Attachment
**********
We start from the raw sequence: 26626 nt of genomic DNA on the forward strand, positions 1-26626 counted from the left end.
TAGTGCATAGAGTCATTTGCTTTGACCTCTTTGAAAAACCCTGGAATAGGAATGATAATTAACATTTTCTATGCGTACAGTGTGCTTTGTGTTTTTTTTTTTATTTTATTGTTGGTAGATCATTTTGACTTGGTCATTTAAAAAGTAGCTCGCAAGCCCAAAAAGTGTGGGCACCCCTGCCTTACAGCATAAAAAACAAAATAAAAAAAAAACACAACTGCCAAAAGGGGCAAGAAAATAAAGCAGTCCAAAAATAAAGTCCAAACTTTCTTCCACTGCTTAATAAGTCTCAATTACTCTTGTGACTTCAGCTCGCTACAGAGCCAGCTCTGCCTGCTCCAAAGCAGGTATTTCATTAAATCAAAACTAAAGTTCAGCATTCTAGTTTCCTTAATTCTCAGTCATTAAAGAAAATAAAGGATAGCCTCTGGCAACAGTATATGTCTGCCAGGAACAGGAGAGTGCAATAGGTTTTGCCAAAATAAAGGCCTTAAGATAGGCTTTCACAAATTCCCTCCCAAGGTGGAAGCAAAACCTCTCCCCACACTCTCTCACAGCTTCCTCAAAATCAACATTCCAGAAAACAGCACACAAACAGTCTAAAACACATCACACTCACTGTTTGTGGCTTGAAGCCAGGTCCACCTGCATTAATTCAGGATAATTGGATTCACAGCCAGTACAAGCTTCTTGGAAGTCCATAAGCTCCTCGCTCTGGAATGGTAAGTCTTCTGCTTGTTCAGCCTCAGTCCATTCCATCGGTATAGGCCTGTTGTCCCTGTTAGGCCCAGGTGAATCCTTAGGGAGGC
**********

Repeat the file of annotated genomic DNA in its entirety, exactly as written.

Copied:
We start from the raw sequence: 26626 nt of genomic DNA on the forward strand, positions 1-26626 counted from the left end.
TAGTGCATAGAGTCATTTGCTTTGACCTCTTTGAAAAACCCTGGAATAGGAATGATAATTAACATTTTCTATGCGTACAGTGTGCTTTGTGTTTTTTTTTTTATTTTATTGTTGGTAGATCATTTTGACTTGGTCATTTAAAAAGTAGCTCGCAAGCCCAAAAAGTGTGGGCACCCCTGCCTTACAGCATAAAAAACAAAATAAAAAAAAAACACAACTGCCAAAAGGGGCAAGAAAATAAAGCAGTCCAAAAATAAAGTCCAAACTTTCTTCCACTGCTTAATAAGTCTCAATTACTCTTGTGACTTCAGCTCGCTACAGAGCCAGCTCTGCCTGCTCCAAAGCAGGTATTTCATTAAATCAAAACTAAAGTTCAGCATTCTAGTTTCCTTAATTCTCAGTCATTAAAGAAAATAAAGGATAGCCTCTGGCAACAGTATATGTCTGCCAGGAACAGGAGAGTGCAATAGGTTTTGCCAAAATAAAGGCCTTAAGATAGGCTTTCACAAATTCCCTCCCAAGGTGGAAGCAAAACCTCTCCCCACACTCTCTCACAGCTTCCTCAAAATCAACATTCCAGAAAACAGCACACAAACAGTCTAAAACACATCACACTCACTGTTTGTGGCTTGAAGCCAGGTCCACCTGCATTAATTCAGGATAATTGGATTCACAGCCAGTACAAGCTTCTTGGAAGTCCATAAGCTCCTCGCTCTGGAATGGTAAGTCTTCTGCTTGTTCAGCCTCAGTCCATTCCATCGGTATAGGCCTGTTGTCCCTGTTAGGCCCAGGTGAATCCTTAGGGAGGC